Then the door opened. We fell inwards and I found myself on the floor with Jenckque across my legs and my laser pistol sliding away from me as I dropped it. I was scrabbling to reach it as I heard their footsteps approaching but I couldn’t get there. Then I heard a loud flat crack – grenades… “They’re using grenades!” I thought through the fog of it all… I heard a second crack and a scream of pain… and then a shadow appeared in the doorway. Then Jenckque was being lifted off my legs and I was being sat up.

It took what seemed like an age for me to realise that Border was holding me… “Jaxon… What the?” He holstered his projectile weapon. “I’m sorry Anson – I was a little too late… Your friend is dead.” He indicated Jenckque’s body on the floor. I could see a large hole in his right side.  Moving towards him, I crouched down but there was no longer any breath – I’d missed his passing. Then I felt sudden pain in my right shoulder – as I clasped it Border put his hand over mine – “It’s a minor laser burn – you’ll be fine – ISS are coming – they’ll be here in a minute or so!”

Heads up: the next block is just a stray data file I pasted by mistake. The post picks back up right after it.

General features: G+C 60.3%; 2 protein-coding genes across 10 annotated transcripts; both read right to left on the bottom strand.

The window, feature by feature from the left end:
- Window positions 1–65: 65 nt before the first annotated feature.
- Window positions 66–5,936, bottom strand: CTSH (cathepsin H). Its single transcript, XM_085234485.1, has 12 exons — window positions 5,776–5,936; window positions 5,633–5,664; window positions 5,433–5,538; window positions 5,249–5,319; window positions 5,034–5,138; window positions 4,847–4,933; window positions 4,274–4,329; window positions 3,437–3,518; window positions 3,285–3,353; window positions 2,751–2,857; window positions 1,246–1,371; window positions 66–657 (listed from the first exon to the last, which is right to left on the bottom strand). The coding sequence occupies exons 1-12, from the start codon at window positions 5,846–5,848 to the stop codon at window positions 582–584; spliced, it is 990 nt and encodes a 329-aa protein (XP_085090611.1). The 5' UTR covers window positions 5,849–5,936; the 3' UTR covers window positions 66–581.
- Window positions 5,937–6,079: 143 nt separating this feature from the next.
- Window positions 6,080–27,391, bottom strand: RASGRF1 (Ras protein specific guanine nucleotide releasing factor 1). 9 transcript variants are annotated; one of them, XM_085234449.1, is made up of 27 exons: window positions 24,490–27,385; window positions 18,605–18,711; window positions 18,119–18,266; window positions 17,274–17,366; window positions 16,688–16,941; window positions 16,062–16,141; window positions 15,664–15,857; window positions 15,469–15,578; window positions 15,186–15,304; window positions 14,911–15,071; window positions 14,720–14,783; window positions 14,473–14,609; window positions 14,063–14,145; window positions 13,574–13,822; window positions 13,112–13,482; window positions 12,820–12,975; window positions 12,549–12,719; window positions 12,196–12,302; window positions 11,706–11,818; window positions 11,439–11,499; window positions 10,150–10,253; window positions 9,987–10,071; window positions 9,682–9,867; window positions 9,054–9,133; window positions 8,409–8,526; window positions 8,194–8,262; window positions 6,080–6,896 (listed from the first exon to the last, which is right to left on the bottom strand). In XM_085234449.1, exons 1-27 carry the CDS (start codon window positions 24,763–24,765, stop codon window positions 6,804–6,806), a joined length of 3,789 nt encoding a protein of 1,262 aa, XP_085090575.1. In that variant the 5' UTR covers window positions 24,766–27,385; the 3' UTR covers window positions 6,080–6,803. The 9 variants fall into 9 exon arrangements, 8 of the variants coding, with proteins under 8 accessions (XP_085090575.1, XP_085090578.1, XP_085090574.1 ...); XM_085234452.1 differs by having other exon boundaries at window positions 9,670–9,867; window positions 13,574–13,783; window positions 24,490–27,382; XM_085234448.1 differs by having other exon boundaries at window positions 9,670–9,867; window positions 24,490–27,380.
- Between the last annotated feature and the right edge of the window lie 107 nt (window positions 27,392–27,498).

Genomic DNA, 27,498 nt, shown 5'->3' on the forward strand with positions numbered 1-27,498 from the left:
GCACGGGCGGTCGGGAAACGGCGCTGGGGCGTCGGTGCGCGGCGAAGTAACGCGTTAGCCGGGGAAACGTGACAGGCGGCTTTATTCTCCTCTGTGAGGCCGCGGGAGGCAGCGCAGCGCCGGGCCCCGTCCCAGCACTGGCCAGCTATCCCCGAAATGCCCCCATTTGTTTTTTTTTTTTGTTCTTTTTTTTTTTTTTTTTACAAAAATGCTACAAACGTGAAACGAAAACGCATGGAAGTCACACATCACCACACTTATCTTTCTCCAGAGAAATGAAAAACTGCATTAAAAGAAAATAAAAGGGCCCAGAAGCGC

Continued here…

Night Station

Continued from Waiting…

I awoke in the small hours, station time. This time there was no feeling that someone was outside my door – no raised heartbeat. Instead I just felt dehydrated… That ale again! I sat on the edge of the bed for a minute or so and then wandered over to the chill box and picked out a water carton. It tasted foul but it was probably the best thing for me. My clothes looked like they’d been slept in – which they had. I splashed water on my face and decided to pull on my boots and take a stroll to get some air.

Night is always a strange time on space stations. It’s a time of half-lit truths. As the station orbits around the planet, so the daylight time moves until daytime on the station can be night in relation to the star. But you get no idea of the relative times when you’re in the pilot’s quarters below the docking area – all the light is artificial and adjusted according to the Sol Standard day. The malls and leisure areas are shut down and only security normally venture there. But a station never sleeps. Ships arrive and depart at all hours as privateer traders do their best to cut a profit.